Growing up in a small Colorado town, Michaela Merrill found herself living the stereotypical small-town lifestyle, stuck in cyclical habits—drinking too much, partying too much. She wanted more. So, she left home and moved to Winter Park, CO.
“I never had anyone to show me how to do things in the outdoors, so I made myself do these things alone to learn. I started with snowboarding and got my ass handed to me. You get beat to pieces for years, but then you get it and you think, ‘If I can get down this super steep slope, I must be doing ok.’ When you stick with something, it’s so rewarding. It’s not going to be easy, but it’s worth it.”
This lesson of persistence is something she takes with her throughout everyday life. It’s helped her progress in her job as a bank manager, moving from a small Winter Park branch to the largest branch in Denver. This attitude also came in handy when she started fly fishing.
“My first fly fishing trip was to the Fraser River. Everyone in my group was experienced and I was there just tying regular knots, nothing fancy because I didn’t know how. It was insanely humbling, but you have to start somewhere. I became the annoying squeaky wheel. I asked questions. I went with people who knew what they were doing every time I could.”
She had her good days, and she had her bad days. She always focused on the small achievements and her progression and kept a list of what she still needed to practice. Feeling ridiculous at times (ahem, completely tangled up in the middle of a river) didn’t stop her from continuing to try and learn.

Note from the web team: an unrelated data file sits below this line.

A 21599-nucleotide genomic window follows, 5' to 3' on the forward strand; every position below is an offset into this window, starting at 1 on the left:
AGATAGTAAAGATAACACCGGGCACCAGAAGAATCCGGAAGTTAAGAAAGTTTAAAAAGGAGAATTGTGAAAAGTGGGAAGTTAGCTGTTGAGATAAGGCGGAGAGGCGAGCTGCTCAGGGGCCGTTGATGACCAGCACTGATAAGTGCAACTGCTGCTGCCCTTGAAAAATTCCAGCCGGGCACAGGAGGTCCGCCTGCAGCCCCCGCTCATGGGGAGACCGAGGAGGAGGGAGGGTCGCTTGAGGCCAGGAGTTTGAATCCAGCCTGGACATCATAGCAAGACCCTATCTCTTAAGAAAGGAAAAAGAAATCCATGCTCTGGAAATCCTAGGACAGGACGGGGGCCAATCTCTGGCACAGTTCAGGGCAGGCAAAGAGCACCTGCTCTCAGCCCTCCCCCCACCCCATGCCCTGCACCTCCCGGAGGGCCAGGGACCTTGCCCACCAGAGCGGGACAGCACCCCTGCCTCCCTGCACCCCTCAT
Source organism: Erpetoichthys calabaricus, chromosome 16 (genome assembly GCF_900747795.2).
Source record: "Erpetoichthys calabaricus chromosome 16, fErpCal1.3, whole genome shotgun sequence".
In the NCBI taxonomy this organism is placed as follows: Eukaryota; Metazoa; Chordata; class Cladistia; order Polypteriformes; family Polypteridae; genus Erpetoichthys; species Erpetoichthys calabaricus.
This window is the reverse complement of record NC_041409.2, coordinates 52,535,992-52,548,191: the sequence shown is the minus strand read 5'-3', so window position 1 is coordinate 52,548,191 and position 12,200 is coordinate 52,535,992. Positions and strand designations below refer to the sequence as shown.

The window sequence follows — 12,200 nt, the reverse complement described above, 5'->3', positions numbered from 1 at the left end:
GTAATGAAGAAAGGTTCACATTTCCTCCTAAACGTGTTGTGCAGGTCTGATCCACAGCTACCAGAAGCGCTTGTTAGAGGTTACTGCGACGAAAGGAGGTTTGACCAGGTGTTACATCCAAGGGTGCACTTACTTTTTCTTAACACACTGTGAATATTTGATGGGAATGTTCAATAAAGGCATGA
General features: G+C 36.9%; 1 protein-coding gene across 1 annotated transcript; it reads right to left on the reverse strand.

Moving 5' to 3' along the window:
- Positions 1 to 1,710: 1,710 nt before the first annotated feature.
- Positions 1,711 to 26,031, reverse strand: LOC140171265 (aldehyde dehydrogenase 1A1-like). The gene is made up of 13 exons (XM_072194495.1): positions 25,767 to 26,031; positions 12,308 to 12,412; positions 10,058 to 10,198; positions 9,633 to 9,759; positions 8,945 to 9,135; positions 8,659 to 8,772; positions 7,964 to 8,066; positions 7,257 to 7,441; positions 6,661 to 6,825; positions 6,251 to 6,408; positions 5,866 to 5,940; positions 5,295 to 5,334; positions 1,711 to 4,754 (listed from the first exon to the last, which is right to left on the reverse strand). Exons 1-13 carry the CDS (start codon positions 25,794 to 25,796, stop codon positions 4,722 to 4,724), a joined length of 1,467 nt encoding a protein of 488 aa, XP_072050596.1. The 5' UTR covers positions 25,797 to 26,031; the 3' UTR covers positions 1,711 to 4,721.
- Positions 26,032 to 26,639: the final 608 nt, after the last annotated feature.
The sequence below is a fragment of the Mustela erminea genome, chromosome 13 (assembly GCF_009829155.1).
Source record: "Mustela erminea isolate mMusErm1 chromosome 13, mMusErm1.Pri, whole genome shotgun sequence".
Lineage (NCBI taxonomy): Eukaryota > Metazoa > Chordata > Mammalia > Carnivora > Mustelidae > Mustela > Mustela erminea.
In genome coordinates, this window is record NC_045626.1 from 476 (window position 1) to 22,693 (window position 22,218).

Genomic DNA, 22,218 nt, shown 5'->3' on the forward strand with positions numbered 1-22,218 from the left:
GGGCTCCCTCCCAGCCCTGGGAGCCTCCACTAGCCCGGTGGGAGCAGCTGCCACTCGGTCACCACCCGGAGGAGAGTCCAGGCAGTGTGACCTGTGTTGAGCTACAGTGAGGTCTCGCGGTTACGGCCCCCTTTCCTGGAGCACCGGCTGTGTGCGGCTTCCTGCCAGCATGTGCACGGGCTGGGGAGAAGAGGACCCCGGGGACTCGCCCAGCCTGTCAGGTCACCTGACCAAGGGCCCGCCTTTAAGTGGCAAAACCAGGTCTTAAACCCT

“When I get frustrated, I will say to myself, ‘Michaela, look what you know now. Look at how good your knots are now.” It’s important to recognize the little things. It’s okay to come away with things that you want to get better at. If you are first starting, just be proud of driving yourself to the river. Just getting there is progress from sitting around not doing it.”
Fly fishing quickly became her lifestyle—the center of her universe. Evenings and weekends are filled with fly fishing. Whenever she travels, she makes sure there is a river to fish; when she visits friends, she makes sure there is a river to fish. Headed to a wedding? You got it...river to fish.
“Fly fishing is you versus you. Every time you go to a new river, you learn something new. You get better every time you go, but it will always be a challenge. It’s forever evolving, so you can push yourself constantly. When you put yourself out there and don’t give up, it all comes together.”
And the community of people she has met on her journey has been one of the most important pieces of the whole process.
“The people are my favorite part. You have a shared passion with all these people you didn’t even know existed before. It’s special.”
Her biggest piece of advice for any new fly anglers:
“Be kind to yourself through the process and don’t compare yourself to other people. It’s okay to look ridiculous. You have to get outside of your own head. There will be days when you totally impress yourself and days that are bad—everyone has those. Don’t set expectations because it can be a slow progression."
Like Michaela, if you take the time to acknowledge each and every one of your accomplishments and stick with whatever it is you are trying, you too have the potential to go big.
Interested in taking your first wade into the water but don’t know where to start? There are so many women’s fly fishing clinics across the country you can attend to get your feet wet. And the gear? You know what to do. Visit Mountainist and rent some to get started.